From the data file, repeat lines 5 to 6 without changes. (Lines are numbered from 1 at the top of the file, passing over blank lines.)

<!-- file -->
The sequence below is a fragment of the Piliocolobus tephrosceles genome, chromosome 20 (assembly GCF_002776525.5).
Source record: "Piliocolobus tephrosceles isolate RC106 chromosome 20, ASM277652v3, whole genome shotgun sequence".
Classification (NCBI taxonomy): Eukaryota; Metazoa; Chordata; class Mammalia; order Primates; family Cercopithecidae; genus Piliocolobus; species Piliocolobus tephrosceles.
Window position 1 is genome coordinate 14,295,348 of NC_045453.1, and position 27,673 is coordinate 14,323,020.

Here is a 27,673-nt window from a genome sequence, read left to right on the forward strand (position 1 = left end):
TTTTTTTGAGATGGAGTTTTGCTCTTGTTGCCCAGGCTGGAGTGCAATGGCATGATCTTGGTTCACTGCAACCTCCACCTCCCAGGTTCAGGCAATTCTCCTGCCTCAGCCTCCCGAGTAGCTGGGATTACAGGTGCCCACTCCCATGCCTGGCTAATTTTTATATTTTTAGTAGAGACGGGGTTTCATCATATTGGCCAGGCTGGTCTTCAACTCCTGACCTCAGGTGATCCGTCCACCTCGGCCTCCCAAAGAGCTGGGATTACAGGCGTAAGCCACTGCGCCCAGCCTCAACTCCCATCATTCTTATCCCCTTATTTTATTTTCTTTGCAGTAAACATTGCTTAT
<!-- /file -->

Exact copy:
Here is a 27,673-nt window from a genome sequence, read left to right on the forward strand (position 1 = left end):
TTTTTTTGAGATGGAGTTTTGCTCTTGTTGCCCAGGCTGGAGTGCAATGGCATGATCTTGGTTCACTGCAACCTCCACCTCCCAGGTTCAGGCAATTCTCCTGCCTCAGCCTCCCGAGTAGCTGGGATTACAGGTGCCCACTCCCATGCCTGGCTAATTTTTATATTTTTAGTAGAGACGGGGTTTCATCATATTGGCCAGGCTGGTCTTCAACTCCTGACCTCAGGTGATCCGTCCACCTCGGCCTCCCAAAGAGCTGGGATTACAGGCGTAAGCCACTGCGCCCAGCCTCAACTCCCATCATTCTTATCCCCTTATTTTATTTTCTTTGCAGTAAACATTGCTTAT